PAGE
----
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13 WTHR Indianapolis | Indianapolis Local News & Weather

'Everyone wants to help' in Delphi investigation

As Delphi residents burn orange light bulbs to remember two young murder victims, they're feeling the stress.

DELPHI, Ind. (WTHR) - The walk to the Monon High Bridge trail tonight is, for this family, a time to teach a lesson about sticking together.

"We have to keep safe. This is how we do it."

And a time to share.

"Let's pray that God has taken that pain and that suffering away from them," Sabrina tells her kids.

And then a time to pray.

"I hope that you would help them not have any more pain from suffering through that last few hours of their life. Amen."

Sabrina and her girls didn't know Abby and Libby, teenagers killed just off this trail almost 3 weeks ago. But it's drawn them closer.

"I hope you girls know what you mean to me," Sabrina, from Lafayette, says. "All of you," she tells her daughters, ages four through nine.

As Delphi residents burn orange light bulbs to remember the victims, residents like Amber Vandervort are feeling the stress.

"We're done," Vandervort says. "It is tearing this whole town apart. As much as we are bringing it together, we're all worried."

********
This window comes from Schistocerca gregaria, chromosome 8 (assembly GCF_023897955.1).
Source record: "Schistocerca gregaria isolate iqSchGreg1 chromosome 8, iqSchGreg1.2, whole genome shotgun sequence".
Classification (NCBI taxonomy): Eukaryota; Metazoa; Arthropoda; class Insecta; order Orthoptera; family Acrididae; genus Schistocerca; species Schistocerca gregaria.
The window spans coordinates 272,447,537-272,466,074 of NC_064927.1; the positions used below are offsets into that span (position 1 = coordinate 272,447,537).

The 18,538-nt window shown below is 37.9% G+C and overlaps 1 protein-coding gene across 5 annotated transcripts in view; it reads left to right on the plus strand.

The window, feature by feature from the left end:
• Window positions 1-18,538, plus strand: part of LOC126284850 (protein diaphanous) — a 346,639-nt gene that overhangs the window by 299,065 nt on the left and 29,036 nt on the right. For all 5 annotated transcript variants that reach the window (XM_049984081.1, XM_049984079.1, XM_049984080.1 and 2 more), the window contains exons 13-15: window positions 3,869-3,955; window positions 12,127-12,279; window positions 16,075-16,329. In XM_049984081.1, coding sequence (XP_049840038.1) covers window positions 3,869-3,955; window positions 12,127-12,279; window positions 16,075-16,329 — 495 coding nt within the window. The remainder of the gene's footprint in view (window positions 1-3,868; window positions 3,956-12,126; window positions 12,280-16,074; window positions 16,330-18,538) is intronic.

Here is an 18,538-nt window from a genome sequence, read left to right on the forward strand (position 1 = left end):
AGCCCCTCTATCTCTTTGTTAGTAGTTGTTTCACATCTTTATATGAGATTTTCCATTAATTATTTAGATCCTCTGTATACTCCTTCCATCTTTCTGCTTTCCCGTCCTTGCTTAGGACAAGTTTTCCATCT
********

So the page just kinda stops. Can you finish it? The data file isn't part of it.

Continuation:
Even after 10,000 tips, exhaustive police work, the suspect's picture and his "down the hill" audio out there too, there's still no one in custody.

We're, it's to the max, we are stressed," Vandervort says. We just want to get it over with."

It's touched so many homes.

"I'm very emotional," said Jessica Babcock. "I've known Liberty. I've had the FBI at my house, state police was here today. They're going door-to-door asking questions. I have two young children."

She doesn't let them play alone in the yard here, one block from the police station.

"Everyone cares," said state police Sgt. Tony Slocum. "Everyone wants to help us."

New messages of support come into the task force headquarters every day, from school kids and adults.

"You read 'em, you've got to hold your tears in," Slocum said.

With the reward topping $200,000 now, investigators are hoping the tip that breaks the case will come in.